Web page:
Chapman Swifts are a flock of Vaux's Swift, a small migratory bird, that roost in the chimney at Chapman Elementary School in Portland, Oregon, U.S. It is North America's largest concentration of Vaux's Swift.
Every evening from mid-August to mid-October, thousands of Swifts gather in the sky over the school shortly before sunset. An estimated count of 1,700 to 35,000 of the birds at varying times has been reported. Shortly after sunset, over a period of 10 to 30 minutes, they fly into the chimney to roost on the c. 1925 brick chimney's interior walls until they depart at sunrise. The school is on the birds' migratory route to wintering in southern Central America and Venezuela.
The birds began roosting here in the early 1980s in response to decreased natural habitat—old growth Douglas-fir and forest snags. Vaux's Swift prefer roosting in a standing hollowed out snag.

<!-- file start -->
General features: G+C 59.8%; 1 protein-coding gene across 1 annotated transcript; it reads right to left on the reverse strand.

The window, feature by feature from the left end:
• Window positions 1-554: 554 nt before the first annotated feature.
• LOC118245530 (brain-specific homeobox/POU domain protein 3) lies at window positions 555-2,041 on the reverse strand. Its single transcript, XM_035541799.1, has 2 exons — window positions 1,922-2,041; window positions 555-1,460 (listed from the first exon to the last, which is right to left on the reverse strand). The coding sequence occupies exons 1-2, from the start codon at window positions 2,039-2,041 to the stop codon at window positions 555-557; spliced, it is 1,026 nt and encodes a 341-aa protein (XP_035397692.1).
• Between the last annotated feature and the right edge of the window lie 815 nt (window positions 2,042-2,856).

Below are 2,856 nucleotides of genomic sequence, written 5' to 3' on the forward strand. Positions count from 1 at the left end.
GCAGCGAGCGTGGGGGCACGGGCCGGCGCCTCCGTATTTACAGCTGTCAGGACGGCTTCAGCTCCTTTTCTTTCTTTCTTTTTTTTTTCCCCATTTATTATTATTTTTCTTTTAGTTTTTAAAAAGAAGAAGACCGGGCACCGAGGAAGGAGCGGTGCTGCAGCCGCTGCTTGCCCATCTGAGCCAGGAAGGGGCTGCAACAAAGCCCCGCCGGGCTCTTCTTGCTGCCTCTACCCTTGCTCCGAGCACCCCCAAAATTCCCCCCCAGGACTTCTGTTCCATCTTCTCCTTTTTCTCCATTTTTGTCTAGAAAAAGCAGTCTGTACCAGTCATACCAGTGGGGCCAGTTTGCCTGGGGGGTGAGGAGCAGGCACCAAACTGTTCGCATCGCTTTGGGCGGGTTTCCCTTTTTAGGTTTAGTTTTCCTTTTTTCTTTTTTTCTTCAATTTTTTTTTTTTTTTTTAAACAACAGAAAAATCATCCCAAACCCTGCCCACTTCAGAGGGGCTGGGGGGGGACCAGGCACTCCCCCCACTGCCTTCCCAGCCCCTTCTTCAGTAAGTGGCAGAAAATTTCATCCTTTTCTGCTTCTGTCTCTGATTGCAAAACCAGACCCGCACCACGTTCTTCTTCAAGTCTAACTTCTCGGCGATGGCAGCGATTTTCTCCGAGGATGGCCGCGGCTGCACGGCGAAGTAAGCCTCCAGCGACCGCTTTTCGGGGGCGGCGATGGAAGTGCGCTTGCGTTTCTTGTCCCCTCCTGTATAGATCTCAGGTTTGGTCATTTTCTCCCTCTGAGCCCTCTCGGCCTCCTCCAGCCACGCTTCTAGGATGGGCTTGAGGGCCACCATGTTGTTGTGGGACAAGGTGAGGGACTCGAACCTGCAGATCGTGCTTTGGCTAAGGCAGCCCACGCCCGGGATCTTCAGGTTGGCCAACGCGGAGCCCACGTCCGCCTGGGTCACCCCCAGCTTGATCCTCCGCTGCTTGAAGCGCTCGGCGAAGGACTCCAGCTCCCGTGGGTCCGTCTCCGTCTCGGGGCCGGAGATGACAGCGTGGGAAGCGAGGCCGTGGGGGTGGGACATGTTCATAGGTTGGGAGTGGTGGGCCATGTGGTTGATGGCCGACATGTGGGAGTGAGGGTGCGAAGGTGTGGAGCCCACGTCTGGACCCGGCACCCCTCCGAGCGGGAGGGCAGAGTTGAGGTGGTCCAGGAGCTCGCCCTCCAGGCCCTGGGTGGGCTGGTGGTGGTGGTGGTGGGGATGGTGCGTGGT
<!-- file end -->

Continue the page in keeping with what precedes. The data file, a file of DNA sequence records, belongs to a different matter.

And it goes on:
To provide a haven for the flock, the school did not use the heating system during the weeks of roosting. Students and teachers wore sweaters and jackets, especially toward the end of September when classroom temperatures could be 50 to 60 °F (10 to 16 °C). Around 2003, the Audubon Society of Portland, school fundraisers, and corporate sponsors donated $60,000 to $75,000 for an alternate school heating system which is independent of the brick chimney. The chimney is maintained for the birds.
The flock attracts several predators, such as Peregrine Falcon and Cooper's Hawk, as well as hundreds to thousands of human spectators."
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Chapman School Vaux's Swiftsa set by liquidnight